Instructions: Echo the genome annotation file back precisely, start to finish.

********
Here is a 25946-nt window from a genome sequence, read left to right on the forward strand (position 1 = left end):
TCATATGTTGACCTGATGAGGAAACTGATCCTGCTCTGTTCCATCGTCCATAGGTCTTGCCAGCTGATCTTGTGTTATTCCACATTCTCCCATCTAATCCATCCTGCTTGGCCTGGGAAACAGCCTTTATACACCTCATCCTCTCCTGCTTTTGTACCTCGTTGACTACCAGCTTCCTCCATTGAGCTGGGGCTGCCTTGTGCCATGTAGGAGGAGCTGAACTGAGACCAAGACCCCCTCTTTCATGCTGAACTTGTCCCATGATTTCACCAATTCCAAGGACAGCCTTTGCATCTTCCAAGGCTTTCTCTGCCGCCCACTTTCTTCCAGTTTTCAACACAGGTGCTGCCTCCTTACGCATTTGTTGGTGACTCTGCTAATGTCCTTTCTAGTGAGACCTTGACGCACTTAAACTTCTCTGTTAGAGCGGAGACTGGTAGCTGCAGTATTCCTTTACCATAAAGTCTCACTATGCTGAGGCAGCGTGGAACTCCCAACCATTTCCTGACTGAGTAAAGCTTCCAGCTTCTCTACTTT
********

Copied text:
Here is a 25946-nt window from a genome sequence, read left to right on the forward strand (position 1 = left end):
TCATATGTTGACCTGATGAGGAAACTGATCCTGCTCTGTTCCATCGTCCATAGGTCTTGCCAGCTGATCTTGTGTTATTCCACATTCTCCCATCTAATCCATCCTGCTTGGCCTGGGAAACAGCCTTTATACACCTCATCCTCTCCTGCTTTTGTACCTCGTTGACTACCAGCTTCCTCCATTGAGCTGGGGCTGCCTTGTGCCATGTAGGAGGAGCTGAACTGAGACCAAGACCCCCTCTTTCATGCTGAACTTGTCCCATGATTTCACCAATTCCAAGGACAGCCTTTGCATCTTCCAAGGCTTTCTCTGCCGCCCACTTTCTTCCAGTTTTCAACACAGGTGCTGCCTCCTTACGCATTTGTTGGTGACTCTGCTAATGTCCTTTCTAGTGAGACCTTGACGCACTTAAACTTCTCTGTTAGAGCGGAGACTGGTAGCTGCAGTATTCCTTTACCATAAAGTCTCACTATGCTGAGGCAGCGTGGAACTCCCAACCATTTCCTGACTGAGTAAAGCTTCCAGCTTCTCTACTTT